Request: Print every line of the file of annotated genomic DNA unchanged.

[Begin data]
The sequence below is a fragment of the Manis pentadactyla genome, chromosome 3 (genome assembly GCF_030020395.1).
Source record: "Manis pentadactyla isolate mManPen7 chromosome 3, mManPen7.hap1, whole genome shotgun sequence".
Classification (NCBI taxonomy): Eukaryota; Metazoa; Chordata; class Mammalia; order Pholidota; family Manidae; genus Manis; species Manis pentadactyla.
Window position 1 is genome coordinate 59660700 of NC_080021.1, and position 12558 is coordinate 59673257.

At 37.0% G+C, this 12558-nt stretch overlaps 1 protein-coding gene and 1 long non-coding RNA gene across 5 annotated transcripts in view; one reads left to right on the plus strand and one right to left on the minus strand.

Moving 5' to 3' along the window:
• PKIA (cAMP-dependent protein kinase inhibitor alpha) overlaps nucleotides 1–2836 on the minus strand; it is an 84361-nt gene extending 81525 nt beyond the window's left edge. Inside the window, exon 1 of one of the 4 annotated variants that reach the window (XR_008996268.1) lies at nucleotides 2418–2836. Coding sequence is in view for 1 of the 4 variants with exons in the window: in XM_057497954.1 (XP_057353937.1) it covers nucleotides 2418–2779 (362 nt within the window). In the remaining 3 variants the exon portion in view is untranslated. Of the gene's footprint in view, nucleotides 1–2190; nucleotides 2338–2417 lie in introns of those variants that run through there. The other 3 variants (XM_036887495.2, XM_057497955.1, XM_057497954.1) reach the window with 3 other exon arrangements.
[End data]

The sequence below is a fragment of the Manis pentadactyla genome, chromosome 3 (genome assembly GCF_030020395.1).
Source record: "Manis pentadactyla isolate mManPen7 chromosome 3, mManPen7.hap1, whole genome shotgun sequence".
Classification (NCBI taxonomy): Eukaryota; Metazoa; Chordata; class Mammalia; order Pholidota; family Manidae; genus Manis; species Manis pentadactyla.
Window position 1 is genome coordinate 59660700 of NC_080021.1, and position 12558 is coordinate 59673257.

At 37.0% G+C, this 12558-nt stretch overlaps 1 protein-coding gene and 1 long non-coding RNA gene across 5 annotated transcripts in view; one reads left to right on the plus strand and one right to left on the minus strand.

Moving 5' to 3' along the window:
• PKIA (cAMP-dependent protein kinase inhibitor alpha) overlaps nucleotides 1–2836 on the minus strand; it is an 84361-nt gene extending 81525 nt beyond the window's left edge. Inside the window, exon 1 of one of the 4 annotated variants that reach the window (XR_008996268.1) lies at nucleotides 2418–2836. Coding sequence is in view for 1 of the 4 variants with exons in the window: in XM_057497954.1 (XP_057353937.1) it covers nucleotides 2418–2779 (362 nt within the window). In the remaining 3 variants the exon portion in view is untranslated. Of the gene's footprint in view, nucleotides 1–2190; nucleotides 2338–2417 lie in introns of those variants that run through there. The other 3 variants (XM_036887495.2, XM_057497955.1, XM_057497954.1) reach the window with 3 other exon arrangements.